the Life of
Here are some early memories of Dad.
It doesnít seem long since many of us were here to celebrate my dadís 90 birthday, sharing many happy memories with friends, family and colleagues.
My own memories of him go back further than anyone elseís in this room, and I am going to share now just a few of those early memories of Dad.
His was a long journey, from a red brick farm house in Prince Edward County with a wood stove, a water pump and no indoor plumbing or electricity. Must have been a challenge then, when the temperature dropped to -24! In the 60ís, though Grandma had electricity by then, she still had no indoor plumbing, pumped water and cooked everything on the wood stove.
It must have been amazing for Dad to be transported by the Air Force from that rural community to training camp in Texas, then via Egypt to India and the Cocos islands, where he worked as a technician, maintaining Radar equipment inside aircraft in the searing heat. On the way back from there, he stopped in England, where he met Sylvia at a tea dance and the next stage of his life began.
Ellen planted the thought with us that we all have a different versions of him. I have a few memories of my early years with Mum and Dad in Ottawa and later in London where he was studying. There he used to walk me to school before cycling on to Imperial College. Their special treats included seeing musicals like Guys and Dolls and My Fair Lady and buying records to remind them of those now familiar songs. Together we went to movies like Pinocchio and Dumbo and also some starring Jimmy Stewart, Bing Crosby, Rosemary Clooney and Danny Kaye. The radio was often playing popular songs of the time. One of those we will hear later.
We returned to Ottawa in 1955, where they had bought one of the many new build houses in Eastview just about 10 minutes walk from here. The development was rather barren. I remember Dad giving me some marigold seeds. They are such an odd shapeó-long and straight like a bristle. I was taught how to plant them in a bare strip between the house and the driveway. How amazing when actual flowers appeared! I havenít forgotten the joy of that experience and I still spend many hours planting and nurturing flowers and vegetables on our allotment in England.
Next, I remember the long process of exploring the Gatineau, looking for a lake we could settle on and build a cottage. It seemed as if every weekend Mum, Dad and I drove somewhere and slept in the green station wagon looking for the perfect place. West of Kazabazua we were kept awake by howling wolves. We were certainly happier with Lake Pemichangan. Then, began the first of many building projects: the new log cabin on Shouldice Bay. My parents were both very hands on and Richard and I were there to help. I stuffed the cracks between the logs with oakum and Richard - by then a lively toddler - one day managed to step into a large tin of cedar Rez and knock it over, thereby speeding up the painting of the floor. But he probably doesnít remember that!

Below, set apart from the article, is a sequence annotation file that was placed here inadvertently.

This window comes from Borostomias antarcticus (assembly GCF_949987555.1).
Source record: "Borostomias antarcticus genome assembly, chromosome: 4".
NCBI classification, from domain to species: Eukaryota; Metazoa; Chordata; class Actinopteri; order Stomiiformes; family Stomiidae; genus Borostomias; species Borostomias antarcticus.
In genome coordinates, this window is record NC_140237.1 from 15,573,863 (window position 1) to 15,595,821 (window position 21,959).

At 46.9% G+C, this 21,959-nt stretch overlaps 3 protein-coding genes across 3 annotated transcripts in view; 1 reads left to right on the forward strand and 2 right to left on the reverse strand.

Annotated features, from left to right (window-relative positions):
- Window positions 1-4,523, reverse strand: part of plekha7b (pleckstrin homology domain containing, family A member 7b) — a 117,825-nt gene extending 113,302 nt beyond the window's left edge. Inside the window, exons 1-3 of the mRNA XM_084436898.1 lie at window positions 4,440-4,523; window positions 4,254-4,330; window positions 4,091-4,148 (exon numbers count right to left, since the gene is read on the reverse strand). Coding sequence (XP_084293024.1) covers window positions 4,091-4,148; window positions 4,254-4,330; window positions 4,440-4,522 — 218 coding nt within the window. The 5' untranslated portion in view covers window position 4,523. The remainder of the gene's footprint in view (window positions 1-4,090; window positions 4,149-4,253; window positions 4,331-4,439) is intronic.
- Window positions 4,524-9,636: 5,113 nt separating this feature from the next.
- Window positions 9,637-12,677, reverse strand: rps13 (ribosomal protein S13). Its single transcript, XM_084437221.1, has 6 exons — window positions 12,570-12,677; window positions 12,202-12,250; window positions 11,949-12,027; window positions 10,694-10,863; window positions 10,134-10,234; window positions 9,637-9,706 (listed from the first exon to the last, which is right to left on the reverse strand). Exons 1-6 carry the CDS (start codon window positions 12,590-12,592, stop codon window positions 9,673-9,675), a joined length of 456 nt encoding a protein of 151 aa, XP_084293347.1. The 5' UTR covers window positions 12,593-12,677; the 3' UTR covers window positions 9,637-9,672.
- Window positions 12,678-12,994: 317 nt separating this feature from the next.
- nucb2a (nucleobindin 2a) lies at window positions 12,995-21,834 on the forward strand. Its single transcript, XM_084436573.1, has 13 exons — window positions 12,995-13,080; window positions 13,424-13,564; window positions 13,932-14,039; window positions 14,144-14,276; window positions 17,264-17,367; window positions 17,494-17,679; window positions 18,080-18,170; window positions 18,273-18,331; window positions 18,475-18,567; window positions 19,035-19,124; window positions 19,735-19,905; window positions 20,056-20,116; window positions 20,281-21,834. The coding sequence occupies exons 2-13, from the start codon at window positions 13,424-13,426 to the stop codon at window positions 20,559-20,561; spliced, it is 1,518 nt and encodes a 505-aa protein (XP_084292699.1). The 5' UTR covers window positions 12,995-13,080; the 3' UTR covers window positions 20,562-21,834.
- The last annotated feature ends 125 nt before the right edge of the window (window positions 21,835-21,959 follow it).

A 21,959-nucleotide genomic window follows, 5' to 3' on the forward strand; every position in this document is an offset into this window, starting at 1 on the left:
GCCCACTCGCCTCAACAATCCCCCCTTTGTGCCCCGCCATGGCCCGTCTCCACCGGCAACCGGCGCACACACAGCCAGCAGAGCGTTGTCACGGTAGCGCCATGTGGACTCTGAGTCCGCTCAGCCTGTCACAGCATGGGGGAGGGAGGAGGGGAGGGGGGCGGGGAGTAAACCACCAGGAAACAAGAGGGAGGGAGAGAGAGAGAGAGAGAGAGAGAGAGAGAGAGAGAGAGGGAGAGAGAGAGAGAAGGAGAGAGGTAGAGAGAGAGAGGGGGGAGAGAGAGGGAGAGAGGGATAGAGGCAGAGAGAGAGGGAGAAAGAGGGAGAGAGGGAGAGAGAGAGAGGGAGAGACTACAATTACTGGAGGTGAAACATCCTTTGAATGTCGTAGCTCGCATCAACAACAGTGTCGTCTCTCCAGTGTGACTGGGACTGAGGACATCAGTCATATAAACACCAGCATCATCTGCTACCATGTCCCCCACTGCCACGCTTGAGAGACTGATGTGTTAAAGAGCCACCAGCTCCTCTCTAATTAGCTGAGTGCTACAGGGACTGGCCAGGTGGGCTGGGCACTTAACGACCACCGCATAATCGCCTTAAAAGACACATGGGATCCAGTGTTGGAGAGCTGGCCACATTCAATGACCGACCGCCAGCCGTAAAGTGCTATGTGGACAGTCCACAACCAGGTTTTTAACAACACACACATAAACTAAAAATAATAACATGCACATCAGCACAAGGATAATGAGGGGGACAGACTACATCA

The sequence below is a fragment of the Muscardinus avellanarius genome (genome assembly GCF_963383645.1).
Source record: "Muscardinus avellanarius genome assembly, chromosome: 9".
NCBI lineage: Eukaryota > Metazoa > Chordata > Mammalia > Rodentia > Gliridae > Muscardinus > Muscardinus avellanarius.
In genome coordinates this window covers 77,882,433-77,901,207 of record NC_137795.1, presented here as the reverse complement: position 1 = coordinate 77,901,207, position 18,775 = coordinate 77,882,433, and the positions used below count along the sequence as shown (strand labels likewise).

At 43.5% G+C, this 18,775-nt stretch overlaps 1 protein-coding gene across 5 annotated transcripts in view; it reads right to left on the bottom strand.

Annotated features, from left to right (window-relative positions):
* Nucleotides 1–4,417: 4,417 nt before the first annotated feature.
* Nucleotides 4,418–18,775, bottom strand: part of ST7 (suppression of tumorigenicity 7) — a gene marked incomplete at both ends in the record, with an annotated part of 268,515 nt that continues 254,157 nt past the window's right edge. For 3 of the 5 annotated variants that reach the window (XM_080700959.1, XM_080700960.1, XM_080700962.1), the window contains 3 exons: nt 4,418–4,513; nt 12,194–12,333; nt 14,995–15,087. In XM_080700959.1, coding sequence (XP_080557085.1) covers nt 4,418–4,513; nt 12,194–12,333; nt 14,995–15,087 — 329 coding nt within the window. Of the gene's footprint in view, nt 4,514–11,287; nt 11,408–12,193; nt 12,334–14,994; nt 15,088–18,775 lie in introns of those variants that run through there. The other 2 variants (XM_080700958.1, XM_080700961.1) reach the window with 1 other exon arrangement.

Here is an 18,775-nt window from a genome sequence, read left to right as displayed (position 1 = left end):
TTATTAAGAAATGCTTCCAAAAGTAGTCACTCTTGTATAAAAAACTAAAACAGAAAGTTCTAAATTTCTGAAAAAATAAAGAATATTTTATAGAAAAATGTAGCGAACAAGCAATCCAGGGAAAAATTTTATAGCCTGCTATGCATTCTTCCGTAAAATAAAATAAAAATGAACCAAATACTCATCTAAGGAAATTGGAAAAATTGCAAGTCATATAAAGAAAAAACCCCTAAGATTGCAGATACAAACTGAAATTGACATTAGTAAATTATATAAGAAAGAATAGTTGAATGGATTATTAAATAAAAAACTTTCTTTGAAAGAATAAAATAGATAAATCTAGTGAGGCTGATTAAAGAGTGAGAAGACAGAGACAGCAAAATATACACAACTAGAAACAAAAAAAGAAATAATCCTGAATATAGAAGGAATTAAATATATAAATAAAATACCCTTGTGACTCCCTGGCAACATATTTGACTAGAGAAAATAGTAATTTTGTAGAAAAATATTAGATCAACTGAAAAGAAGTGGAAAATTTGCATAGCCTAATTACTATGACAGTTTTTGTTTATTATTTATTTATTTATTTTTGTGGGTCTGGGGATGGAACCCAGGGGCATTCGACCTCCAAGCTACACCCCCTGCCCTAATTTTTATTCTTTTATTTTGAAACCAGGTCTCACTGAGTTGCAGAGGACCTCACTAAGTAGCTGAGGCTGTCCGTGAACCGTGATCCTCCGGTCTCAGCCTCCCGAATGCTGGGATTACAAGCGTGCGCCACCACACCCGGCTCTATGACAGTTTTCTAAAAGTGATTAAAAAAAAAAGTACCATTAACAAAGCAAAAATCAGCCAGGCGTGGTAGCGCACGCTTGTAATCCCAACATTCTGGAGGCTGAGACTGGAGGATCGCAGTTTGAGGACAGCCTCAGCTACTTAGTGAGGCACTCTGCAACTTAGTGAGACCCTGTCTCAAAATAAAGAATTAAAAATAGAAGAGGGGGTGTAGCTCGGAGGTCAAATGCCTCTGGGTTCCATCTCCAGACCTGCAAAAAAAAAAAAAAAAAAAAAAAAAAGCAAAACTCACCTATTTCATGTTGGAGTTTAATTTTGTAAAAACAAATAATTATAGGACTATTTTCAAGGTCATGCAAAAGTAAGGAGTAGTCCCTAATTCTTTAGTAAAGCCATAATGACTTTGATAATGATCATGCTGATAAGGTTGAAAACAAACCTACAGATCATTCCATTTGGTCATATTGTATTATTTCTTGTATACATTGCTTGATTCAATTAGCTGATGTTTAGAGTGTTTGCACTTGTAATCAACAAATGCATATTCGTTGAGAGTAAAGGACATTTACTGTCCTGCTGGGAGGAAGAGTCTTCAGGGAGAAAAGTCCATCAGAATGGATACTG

The bay had a lovely sandy beach where we lit campfires and enjoyed singalongs with many friends who joined us for the weekend. Dad taught me to light fires and swim. We would sidestroke together along the shoreline spotting wildlife or go fishing out in the bay. We had no modern facilities, so having to maintain the pump, oil lamps and an outhouse must have been a reminder of HIS early days. When they later reconstructed an old log cabin on Baie Noire, all those skills were applied again.
Soon after the first cottage, another major construction project began. I remember winter evenings with piles of building magazines and huge rolls of squared paper unrolled across the kitchen table as the Beaverhill Drive house took shape. It was an exciting time and Dadís practicality and Mumís eye for design combined to create a unique and beautiful home. Here again, they were very hands on: Dad put up the drywall and Mum sanded the ceiling. I think I sanded joints in the drywall and I remember singing together or whistling while we worked. I certainly enjoyed the french fries we bought on the way home, from a stall on Montreal Road.
A smooth lawn at the back
of the house sloped down to a wooded ravine which later became the
wilderness alive with birds which many of you remember. In the gardens,
Dad nurtured raspberries and currants into his 80ís and I still apply his
methods when tending ours in England. His time has passed but he has
handed on many skills. Perhaps above all, his ability to analyse a
situation, then adapt his methods and persevere calmly and with
determination in the face of seemingly impossible challenges, is his most